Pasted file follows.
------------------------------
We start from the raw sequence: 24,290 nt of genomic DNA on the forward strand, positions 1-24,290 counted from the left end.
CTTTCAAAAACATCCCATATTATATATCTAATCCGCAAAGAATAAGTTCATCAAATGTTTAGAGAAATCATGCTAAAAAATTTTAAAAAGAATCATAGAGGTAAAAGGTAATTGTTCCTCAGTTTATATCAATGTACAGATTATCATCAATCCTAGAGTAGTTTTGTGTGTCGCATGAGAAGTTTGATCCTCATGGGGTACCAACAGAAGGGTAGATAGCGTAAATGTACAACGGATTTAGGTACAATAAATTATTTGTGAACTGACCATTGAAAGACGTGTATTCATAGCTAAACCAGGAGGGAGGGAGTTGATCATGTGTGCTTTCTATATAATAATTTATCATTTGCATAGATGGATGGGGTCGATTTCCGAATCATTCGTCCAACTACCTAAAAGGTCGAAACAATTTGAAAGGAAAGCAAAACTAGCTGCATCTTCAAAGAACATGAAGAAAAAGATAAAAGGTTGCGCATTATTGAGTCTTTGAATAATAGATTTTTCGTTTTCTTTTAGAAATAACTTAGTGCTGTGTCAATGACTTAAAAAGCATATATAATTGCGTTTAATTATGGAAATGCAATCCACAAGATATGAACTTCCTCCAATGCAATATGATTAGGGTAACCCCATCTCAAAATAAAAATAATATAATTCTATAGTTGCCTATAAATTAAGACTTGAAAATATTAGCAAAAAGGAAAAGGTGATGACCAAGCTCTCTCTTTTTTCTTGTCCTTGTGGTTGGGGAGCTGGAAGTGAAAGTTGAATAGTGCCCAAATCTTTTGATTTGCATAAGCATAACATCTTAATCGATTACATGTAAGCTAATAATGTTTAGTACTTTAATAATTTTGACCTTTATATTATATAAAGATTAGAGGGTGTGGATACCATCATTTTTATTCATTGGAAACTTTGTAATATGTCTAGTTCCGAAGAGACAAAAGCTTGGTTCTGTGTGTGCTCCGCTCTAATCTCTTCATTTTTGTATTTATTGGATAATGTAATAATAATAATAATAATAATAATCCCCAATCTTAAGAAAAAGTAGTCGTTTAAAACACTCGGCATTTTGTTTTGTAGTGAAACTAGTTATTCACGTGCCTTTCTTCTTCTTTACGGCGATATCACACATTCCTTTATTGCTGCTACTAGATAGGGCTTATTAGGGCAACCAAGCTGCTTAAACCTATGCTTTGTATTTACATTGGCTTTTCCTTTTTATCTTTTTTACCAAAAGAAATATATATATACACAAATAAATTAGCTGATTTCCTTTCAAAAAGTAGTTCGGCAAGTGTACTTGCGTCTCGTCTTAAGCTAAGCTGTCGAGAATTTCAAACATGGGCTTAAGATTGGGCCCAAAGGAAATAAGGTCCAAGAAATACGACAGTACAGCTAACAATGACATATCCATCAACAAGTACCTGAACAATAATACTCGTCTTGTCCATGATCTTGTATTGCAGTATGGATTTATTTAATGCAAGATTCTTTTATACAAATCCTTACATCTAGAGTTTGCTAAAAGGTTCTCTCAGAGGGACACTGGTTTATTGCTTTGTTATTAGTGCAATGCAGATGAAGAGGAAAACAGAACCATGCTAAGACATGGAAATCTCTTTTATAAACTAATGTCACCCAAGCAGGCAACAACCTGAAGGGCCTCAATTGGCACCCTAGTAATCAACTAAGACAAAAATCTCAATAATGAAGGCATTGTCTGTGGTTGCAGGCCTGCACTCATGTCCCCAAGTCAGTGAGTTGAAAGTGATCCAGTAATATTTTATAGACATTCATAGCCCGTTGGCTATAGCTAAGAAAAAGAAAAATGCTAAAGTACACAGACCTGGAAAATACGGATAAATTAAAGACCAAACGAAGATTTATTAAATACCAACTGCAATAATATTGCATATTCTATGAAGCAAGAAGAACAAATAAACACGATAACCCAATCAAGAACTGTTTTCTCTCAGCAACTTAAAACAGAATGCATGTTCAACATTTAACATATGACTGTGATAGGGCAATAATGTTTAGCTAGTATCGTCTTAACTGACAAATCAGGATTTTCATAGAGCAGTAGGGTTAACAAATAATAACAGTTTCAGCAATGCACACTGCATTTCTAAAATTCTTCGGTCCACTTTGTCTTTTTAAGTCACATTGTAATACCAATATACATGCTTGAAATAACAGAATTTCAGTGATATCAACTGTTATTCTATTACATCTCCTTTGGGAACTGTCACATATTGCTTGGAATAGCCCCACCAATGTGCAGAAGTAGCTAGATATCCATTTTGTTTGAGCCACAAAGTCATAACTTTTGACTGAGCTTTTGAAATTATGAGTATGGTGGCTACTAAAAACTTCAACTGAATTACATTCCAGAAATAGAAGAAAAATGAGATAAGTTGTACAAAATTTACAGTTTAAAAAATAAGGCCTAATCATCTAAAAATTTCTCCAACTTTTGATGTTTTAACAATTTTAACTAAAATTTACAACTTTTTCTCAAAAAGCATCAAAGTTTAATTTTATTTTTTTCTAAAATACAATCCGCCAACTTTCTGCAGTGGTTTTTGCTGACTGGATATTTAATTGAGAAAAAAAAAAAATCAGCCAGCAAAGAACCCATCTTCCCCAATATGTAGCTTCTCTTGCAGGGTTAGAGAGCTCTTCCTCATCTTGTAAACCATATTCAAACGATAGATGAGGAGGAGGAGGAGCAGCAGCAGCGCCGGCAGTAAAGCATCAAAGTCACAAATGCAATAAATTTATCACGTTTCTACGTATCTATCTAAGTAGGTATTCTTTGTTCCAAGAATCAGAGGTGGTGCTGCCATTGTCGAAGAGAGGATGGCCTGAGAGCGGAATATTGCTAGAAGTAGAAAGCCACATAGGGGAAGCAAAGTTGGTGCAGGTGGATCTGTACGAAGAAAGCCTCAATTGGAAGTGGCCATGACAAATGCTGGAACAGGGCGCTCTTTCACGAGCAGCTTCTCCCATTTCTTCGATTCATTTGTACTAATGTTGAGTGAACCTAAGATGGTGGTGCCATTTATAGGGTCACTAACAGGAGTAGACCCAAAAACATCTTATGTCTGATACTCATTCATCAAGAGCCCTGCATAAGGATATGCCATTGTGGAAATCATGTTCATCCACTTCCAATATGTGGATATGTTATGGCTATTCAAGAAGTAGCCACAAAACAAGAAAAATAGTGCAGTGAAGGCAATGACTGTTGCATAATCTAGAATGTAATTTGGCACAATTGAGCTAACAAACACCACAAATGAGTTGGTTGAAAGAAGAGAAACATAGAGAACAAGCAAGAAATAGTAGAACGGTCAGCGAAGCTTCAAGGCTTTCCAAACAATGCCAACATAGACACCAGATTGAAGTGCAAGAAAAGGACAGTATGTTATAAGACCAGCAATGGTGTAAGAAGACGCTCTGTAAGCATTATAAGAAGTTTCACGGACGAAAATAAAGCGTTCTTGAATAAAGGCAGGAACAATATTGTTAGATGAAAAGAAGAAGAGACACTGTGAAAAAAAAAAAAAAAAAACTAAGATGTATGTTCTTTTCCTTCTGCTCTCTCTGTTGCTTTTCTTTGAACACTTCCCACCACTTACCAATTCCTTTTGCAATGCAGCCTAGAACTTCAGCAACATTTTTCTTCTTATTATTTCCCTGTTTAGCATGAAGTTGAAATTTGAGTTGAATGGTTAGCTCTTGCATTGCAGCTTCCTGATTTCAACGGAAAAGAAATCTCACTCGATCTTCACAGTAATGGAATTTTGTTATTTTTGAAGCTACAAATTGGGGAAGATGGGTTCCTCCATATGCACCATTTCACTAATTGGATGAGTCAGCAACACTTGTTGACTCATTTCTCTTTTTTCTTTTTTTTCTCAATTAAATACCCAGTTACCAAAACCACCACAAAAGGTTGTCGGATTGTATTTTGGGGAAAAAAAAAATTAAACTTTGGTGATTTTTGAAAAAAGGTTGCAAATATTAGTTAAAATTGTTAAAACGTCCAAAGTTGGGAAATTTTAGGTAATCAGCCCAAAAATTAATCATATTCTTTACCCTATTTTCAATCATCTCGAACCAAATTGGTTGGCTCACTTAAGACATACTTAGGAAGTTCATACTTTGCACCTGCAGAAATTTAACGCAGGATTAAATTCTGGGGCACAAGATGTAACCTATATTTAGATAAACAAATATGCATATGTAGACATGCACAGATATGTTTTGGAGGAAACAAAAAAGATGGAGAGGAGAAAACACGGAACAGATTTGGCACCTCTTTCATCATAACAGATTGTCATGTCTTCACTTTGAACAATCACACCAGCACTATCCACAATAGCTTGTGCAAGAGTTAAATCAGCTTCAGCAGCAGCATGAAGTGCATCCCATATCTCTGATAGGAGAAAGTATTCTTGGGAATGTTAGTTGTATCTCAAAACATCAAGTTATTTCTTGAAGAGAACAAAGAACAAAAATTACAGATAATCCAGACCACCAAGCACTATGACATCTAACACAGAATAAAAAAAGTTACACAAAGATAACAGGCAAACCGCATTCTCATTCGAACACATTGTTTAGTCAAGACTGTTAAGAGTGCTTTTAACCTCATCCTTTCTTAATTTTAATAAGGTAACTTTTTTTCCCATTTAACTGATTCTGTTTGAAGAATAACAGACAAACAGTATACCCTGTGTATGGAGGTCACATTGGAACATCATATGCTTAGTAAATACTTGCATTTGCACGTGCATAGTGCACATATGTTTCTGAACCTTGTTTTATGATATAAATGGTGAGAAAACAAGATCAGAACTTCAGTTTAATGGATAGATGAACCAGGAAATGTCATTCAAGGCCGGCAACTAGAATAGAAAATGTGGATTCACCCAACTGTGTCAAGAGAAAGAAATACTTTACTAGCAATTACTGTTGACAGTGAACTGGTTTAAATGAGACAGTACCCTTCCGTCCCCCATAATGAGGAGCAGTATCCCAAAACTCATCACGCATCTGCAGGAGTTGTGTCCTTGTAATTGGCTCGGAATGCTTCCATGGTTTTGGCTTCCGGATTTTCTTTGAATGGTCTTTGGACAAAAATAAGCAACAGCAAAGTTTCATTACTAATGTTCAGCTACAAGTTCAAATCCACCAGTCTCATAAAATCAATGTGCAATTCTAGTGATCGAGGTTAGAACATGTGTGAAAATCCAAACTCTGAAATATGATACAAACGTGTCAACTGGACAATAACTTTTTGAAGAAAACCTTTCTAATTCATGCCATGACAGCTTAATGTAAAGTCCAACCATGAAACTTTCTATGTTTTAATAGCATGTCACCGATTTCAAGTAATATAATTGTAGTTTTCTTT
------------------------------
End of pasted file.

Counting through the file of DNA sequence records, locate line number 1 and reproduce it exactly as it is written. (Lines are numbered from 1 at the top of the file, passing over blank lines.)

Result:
We start from the raw sequence: 24,290 nt of genomic DNA on the forward strand, positions 1-24,290 counted from the left end.